On the night Martin Brodeur had his jersey retired in New Jersey, Cory Schneider made a series of stops on a 2-on-1 that were reminiscent of Brodeur’s best days. Schneider is top 10 in all four major goaltending categories.
When New Jersey brought Cory Schneider over from the Vancouver Canucks at the 2013 draft, the goal was to have him be the successor to long-time Devils netminder Martin Brodeur. And on the night the Devils paid tribute to Brodeur and retired his No. 30, Schneider showed why New Jersey was right to bet on him as their next standout goaltender.
The evening’s festivities kicked off with a ceremony dedicated to Brodeur, who is now an assistant GM with the St. Louis Blues. Brodeur was congratulated by former teammates, his accomplishments were listed and, to cap off the pre-game celebration, Brodeur’s jersey was raised to the Prudential Center rafters.
And while most paid their tribute to Brodeur with kind words and fond memories, Schneider found another way to pay homage to the surefire Hall of Fame netminder. Early in the second period, the visiting Edmonton Oilers broke up ice on a 2-on-1 with Taylor Hall carrying the puck. Mark Letestu joined Hall on the rush and as they approached the net, Hall feathered a perfect pass over to Letestu, who hammered it on goal.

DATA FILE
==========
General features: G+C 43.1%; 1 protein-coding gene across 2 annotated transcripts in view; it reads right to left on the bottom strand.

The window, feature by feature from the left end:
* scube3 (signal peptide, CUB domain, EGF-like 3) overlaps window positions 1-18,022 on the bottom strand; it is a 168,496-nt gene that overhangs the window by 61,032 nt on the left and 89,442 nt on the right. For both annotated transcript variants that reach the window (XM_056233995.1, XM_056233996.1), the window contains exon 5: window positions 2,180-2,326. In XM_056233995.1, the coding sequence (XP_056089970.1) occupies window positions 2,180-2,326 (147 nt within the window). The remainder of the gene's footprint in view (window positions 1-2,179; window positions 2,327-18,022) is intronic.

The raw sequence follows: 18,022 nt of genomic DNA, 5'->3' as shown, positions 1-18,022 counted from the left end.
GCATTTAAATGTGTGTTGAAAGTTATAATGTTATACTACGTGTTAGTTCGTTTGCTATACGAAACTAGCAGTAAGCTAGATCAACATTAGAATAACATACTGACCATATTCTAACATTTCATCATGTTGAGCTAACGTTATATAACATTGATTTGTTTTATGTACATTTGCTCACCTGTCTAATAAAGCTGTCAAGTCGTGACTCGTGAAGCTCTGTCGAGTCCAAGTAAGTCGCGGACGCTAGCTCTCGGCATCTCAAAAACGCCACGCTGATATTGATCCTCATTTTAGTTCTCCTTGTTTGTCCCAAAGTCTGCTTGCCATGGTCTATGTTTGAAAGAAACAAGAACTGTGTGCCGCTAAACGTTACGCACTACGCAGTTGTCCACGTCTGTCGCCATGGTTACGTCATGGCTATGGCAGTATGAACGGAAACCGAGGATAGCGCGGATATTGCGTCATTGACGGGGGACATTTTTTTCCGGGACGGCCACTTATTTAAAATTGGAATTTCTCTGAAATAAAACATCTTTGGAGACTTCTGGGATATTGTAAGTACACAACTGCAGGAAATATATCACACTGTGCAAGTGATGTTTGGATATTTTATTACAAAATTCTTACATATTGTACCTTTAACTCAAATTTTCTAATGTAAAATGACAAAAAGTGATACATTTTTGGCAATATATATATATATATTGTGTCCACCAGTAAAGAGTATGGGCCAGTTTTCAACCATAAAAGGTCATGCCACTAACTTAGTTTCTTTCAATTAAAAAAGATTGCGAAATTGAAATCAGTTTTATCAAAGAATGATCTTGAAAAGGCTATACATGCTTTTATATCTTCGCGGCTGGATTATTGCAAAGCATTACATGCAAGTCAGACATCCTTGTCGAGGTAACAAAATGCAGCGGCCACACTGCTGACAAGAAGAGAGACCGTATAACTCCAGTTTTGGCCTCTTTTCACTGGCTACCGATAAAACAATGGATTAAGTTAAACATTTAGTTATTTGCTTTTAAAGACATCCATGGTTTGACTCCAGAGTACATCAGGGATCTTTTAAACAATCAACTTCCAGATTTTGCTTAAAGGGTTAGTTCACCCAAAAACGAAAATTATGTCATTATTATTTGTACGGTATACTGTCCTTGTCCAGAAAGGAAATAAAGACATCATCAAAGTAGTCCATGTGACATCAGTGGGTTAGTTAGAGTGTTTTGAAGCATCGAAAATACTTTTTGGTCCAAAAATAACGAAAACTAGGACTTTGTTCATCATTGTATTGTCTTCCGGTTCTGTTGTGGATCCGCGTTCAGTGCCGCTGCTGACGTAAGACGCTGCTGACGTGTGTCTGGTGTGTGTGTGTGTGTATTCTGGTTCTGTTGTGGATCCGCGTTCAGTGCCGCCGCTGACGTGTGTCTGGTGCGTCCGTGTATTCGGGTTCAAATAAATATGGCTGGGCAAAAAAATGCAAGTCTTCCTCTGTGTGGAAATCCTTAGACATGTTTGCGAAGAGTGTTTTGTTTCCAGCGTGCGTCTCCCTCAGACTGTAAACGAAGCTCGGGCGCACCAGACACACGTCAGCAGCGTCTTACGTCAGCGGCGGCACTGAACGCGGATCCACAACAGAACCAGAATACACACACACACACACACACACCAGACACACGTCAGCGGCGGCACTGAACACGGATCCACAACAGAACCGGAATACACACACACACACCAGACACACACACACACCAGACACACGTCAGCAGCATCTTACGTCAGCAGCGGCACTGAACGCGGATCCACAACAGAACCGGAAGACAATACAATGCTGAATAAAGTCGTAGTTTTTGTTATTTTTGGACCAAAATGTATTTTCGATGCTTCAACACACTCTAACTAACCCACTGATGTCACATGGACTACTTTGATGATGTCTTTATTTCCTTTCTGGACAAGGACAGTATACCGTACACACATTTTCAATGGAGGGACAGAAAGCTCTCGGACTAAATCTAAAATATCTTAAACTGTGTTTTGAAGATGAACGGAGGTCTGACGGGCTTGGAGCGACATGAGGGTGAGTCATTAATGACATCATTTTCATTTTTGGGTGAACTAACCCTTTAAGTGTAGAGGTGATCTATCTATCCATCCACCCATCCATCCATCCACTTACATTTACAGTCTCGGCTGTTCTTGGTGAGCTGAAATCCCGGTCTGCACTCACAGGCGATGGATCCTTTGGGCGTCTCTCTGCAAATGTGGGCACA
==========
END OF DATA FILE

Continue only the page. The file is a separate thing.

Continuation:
Schneider, just as Brodeur had done throughout his career, turned the attempt aside with a spectacular stop. But it didn’t stop at one save, as Schneider made sure to turn away a second attempt, too:
Schneider’s series of stops would pay off for the Devils as Reid Boucher notched the game-winning goal in the third period to cap off Brodeur’s celebratory evening with a victory.
Of course, even though Schneider made the huge save on the 2-on-1, a true tribute to Brodeur would have been a blanking of the Oilers. Brodeur, the NHL’s all-time leader in shutouts, never once registered a shutout against Edmonton, making them one of two teams — the Sharks are the other — that Brodeur failed to blank in his career.
Schneider has been the perfect fit in New Jersey post-Brodeur. As of Wednesday, he sits in the top 10 of all four major goaltending categories. His 2.01 goals-against average is second in the NHL, his .930 save percentage ranks fifth, he’s sixth in wins with 24 and has the fourth-most shutouts with four.